Try to imagine being on the run, barely escaping a violent ruler with your life. In your hurry to escape, you are forced to leave behind life as you know it. Leaving behind family, friends, relationships and any sense of normalcy, you now have to make your way hundreds of miles across treacherous terrain in order to reach the border that promises safety. Likely, you join a caravan of immigrants in order to protect yourself on the dangerous journey from looters, thieves and robbers. Food and water are scarce, and it is nearly impossible to escape the natural elements because there is no shelter. As you reach your destination, the reality sets in that you have to start all over. You are living the life of a refugee.
This was the experience of Jesus and His family. Almost immediately after His birth, as an infant, Jesus and His family were refugees. Much like Moses, Jesus’ life was at risk due to a tyrannical madman (Exod. 2:1-10; Matt. 2:13-23). We don’t know much about Jesus’ flight to Egypt, except that Matthew recounts Mary, Joseph and Jesus escaping the grip of Herod as he sought to kill the young child. However, you can use your imagination to begin to understand how harrowing the journey must have been. Even after Jesus and His family return from Egypt, they are afraid to return to Judea because of the danger of living under Archelaus’ reign, so they took refuge in Nazareth.
Not only was Jesus’ early life marked by a refugee-like experience, He also endured similar circumstances during His ministry. He had no place to lay his head (Matt. 8:20), He was unwelcome in His hometown (Luke 4:14-31), He was dependent on others for financial support (Luke 8:3) and He suffered outside the gates of the city (Heb. 13:12).
In light of the current Syrian Refugee Crisis, it’s important that we consider the life of Jesus as a refugee. To be sure, the fact that Jesus was a refugee won’t necessarily speak directly to the national policies that we face, but it will help us form a Christian posture in this crisis. Kevin Vanhoozer remarks that disciples of Jesus are those who have been formed into the kinds of people who are walking across the stage of world history as Jesus would. Paul emphatically states that followers of Christ are those who have the mind of Christ (1 Cor. 2:16). Thus, in every situation, disciples of Jesus are interested in cultivating and promoting distinctly Christian beliefs and actions.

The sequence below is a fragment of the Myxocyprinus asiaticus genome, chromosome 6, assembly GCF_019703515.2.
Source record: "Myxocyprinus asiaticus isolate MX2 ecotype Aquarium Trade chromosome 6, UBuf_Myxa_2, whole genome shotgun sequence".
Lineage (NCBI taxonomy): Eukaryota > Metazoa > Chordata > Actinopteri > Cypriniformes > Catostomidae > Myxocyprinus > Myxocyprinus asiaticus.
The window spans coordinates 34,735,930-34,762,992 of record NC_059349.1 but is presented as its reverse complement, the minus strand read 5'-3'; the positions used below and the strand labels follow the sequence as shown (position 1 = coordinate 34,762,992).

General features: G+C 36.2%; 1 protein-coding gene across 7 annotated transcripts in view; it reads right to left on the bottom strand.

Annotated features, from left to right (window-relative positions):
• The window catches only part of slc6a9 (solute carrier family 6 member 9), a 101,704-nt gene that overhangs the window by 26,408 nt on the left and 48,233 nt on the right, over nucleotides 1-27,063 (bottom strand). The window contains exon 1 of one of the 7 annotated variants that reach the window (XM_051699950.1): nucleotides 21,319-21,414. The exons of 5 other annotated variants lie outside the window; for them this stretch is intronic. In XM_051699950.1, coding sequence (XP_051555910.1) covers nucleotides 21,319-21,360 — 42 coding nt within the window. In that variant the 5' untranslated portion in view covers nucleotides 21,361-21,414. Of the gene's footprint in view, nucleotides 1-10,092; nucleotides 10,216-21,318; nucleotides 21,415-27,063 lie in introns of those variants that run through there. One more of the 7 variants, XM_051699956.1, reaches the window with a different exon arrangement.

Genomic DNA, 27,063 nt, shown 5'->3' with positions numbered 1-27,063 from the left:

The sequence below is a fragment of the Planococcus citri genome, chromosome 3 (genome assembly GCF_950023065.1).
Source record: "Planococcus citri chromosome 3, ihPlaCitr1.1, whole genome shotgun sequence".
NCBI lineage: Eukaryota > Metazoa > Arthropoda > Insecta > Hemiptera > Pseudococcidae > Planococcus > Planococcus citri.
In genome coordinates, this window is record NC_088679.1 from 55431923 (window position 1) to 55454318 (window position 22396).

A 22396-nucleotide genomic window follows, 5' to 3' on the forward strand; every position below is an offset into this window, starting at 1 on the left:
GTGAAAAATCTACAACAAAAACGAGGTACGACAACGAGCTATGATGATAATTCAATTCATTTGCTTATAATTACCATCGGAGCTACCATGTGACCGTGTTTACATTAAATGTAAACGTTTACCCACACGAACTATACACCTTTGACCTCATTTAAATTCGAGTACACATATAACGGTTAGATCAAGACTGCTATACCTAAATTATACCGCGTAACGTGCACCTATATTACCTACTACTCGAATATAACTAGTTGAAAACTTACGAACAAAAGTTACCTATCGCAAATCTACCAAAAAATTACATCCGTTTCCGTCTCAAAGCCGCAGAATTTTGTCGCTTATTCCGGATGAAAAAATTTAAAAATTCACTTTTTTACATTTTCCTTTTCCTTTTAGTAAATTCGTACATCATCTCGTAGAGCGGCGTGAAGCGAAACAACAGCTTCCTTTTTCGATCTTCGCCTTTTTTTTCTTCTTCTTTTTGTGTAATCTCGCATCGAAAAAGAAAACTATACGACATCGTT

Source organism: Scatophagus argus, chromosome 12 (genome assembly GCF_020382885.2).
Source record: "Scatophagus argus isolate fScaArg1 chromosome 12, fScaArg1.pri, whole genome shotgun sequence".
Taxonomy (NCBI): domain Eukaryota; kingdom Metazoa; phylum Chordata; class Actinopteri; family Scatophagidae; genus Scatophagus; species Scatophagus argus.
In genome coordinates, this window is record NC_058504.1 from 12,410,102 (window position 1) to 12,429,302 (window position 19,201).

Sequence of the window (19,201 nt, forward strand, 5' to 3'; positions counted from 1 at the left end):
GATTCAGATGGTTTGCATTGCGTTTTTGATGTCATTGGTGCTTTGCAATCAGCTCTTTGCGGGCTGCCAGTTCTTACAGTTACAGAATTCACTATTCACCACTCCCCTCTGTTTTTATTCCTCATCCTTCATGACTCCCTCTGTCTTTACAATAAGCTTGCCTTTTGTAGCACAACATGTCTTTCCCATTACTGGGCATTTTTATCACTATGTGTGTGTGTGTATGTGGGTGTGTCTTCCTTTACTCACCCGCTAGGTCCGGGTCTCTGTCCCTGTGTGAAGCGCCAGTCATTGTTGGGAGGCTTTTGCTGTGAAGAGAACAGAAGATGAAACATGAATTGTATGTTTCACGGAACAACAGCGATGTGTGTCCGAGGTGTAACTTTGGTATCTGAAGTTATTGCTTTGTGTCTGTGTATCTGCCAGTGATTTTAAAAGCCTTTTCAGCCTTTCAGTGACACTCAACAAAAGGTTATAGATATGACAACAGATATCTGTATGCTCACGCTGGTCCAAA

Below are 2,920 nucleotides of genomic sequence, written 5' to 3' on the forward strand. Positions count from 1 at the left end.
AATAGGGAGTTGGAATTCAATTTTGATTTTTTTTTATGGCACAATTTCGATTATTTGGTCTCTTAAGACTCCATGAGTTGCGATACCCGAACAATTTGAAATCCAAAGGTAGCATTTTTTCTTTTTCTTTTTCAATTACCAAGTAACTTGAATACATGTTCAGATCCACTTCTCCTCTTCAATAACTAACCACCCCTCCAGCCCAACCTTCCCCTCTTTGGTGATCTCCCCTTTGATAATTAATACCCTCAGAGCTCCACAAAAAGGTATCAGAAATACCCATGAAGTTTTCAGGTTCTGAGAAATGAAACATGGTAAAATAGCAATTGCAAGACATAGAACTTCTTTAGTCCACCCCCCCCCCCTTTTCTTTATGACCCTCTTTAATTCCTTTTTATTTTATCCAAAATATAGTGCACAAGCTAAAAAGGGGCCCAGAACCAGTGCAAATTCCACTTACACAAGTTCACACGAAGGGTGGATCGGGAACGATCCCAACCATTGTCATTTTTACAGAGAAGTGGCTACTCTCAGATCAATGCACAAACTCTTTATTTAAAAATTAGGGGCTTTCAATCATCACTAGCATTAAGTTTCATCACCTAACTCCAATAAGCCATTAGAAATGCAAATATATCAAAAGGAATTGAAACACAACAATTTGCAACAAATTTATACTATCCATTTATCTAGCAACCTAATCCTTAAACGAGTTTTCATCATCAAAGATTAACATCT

At this moment, the world is facing the worst refugee crisis since World War II. According to the United Nations High Commissioner for Refugees, the number of displaced people is at the highest number ever recorded: 59.5 million, half of which are children. 14.4 million are displaced outside of their state border. Included is the ever-increasing number of Syrian refugees, which has now reached 9 million. The accounts from the ground are simply staggering. Many are dying, drowning, homeless, afraid and without hope.
Unfortunately, many are responding to the current catastrophe with a sentiment that is driven by fear and a desire to prioritize their own self-protection. There is no doubt that the refugee crisis, concurrent with the rise of global terrorism, is presenting unprecedented challenges for many in the West—challenges that, no doubt, could present legitimate threats to our own safety and security.
However, despite these legitimate threats, Jesus’ disciples are exhorted to be like Christ and to consider the interests of others before their own (Phil. 2:3-4). We simply cannot be the Church if we are unwilling to love our neighbors, seek justice and combat oppression. We must remember that we follow the One who was a refugee long before He bore a cross.
In this time of unprecedented crisis, Christians are called to respond with unprecedented compassion. For those of us who call Jesus Christ “Lord,” we must remember that our High Priest empathizes with the plight of the weak, broken and displaced. For Jesus, the refugee crisis is not merely stats or numbers; it is the kind of crisis that He can empathize with. The men, women and children who are fleeing, trying to escape with their lives, have a High Priest who knows what that is like. The Church, the global body of Christians, must demonstrate ourselves to be the kind of people who worship the Christ who once was a refugee Himself. If we fail to follow Christ’s lordship in this, then perhaps He is not our Lord at all.
One of the most important questions ever asked in the Gospels was asked by a lawyer. He asked Jesus, “Who is my neighbor?” Jesus’ response is one of the most well-known parables that has become ingrained into the social imagination of our culture—the Good Samaritan (Luke 10:25-37). Perhaps we would do well to revisit it. Jesus makes the point that to be a neighbor is to show compassion for those in need. Perhaps we should ask ourselves the question, “Who is our neighbor?” That will help us begin to cultivate a Christian posture.
In thinking about and responding to the refugee crisis, there are several ways that you can get more involved.
Get Involved Spiritually
Ask the Lord to comfort those who are afflicted. Pray for peace. Pray for policymakers to use wisdom and discernment as they seek to engage what is one of the most complex and difficult issues to face the world in decades.